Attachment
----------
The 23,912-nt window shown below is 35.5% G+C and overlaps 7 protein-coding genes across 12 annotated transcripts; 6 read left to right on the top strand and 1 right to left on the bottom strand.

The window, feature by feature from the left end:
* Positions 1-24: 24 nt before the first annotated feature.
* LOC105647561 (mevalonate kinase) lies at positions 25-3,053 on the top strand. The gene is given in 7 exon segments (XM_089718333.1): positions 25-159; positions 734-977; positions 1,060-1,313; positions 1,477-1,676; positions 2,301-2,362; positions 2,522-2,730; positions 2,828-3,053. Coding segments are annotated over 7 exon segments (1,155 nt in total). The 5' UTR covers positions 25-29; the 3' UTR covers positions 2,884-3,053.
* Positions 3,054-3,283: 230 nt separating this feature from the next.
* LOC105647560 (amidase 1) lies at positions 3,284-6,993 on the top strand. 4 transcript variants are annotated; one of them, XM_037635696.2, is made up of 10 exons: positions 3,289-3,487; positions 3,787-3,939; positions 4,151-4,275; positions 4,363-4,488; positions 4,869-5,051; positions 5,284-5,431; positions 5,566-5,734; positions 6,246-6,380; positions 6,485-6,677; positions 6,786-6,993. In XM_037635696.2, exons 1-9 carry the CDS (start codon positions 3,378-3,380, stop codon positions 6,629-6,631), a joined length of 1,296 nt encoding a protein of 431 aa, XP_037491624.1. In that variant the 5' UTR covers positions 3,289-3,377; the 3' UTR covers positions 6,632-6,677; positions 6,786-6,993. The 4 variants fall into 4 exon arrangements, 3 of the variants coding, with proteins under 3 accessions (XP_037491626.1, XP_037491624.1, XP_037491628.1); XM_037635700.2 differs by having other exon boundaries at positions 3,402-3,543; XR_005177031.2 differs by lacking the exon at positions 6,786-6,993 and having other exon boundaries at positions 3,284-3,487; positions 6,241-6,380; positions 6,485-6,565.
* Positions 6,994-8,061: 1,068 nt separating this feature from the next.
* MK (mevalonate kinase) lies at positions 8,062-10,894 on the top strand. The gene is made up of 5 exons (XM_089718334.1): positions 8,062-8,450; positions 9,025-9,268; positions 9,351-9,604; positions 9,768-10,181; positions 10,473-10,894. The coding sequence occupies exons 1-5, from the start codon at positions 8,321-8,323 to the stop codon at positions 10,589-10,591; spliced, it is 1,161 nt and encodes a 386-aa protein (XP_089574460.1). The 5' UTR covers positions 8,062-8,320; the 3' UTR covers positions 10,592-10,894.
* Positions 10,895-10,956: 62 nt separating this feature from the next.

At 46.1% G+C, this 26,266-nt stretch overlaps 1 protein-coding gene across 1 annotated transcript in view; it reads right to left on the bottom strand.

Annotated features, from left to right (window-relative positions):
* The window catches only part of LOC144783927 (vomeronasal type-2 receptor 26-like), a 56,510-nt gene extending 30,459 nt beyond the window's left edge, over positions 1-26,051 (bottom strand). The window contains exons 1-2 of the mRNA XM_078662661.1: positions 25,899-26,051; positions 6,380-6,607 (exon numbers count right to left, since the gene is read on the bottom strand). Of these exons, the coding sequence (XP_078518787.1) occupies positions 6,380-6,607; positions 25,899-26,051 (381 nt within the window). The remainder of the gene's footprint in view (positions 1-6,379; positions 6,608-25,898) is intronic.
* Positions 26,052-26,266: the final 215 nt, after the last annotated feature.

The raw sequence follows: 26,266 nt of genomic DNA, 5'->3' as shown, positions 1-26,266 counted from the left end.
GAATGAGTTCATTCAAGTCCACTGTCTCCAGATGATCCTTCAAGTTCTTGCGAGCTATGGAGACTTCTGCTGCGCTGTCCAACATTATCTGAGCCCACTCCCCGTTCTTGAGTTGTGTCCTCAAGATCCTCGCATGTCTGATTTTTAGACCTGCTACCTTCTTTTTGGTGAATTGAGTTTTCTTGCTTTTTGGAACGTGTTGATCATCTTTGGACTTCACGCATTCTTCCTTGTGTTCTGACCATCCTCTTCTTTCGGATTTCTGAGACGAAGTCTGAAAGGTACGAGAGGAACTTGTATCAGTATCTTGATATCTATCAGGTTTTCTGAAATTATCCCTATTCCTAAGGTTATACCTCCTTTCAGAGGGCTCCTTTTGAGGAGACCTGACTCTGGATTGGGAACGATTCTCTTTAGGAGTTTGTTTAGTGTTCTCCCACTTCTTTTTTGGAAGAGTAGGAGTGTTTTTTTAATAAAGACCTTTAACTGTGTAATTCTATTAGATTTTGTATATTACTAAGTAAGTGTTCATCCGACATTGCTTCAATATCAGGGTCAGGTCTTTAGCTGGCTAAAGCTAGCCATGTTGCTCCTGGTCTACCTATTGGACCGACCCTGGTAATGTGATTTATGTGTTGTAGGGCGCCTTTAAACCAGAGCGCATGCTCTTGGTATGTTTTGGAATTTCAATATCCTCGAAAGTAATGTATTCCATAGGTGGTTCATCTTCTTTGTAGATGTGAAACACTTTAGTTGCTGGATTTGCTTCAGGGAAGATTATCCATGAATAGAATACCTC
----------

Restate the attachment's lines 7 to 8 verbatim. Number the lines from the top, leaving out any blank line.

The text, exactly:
* Positions 6,994-8,061: 1,068 nt separating this feature from the next.
* MK (mevalonate kinase) lies at positions 8,062-10,894 on the top strand. The gene is made up of 5 exons (XM_089718334.1): positions 8,062-8,450; positions 9,025-9,268; positions 9,351-9,604; positions 9,768-10,181; positions 10,473-10,894. The coding sequence occupies exons 1-5, from the start codon at positions 8,321-8,323 to the stop codon at positions 10,589-10,591; spliced, it is 1,161 nt and encodes a 386-aa protein (XP_089574460.1). The 5' UTR covers positions 8,062-8,320; the 3' UTR covers positions 10,592-10,894.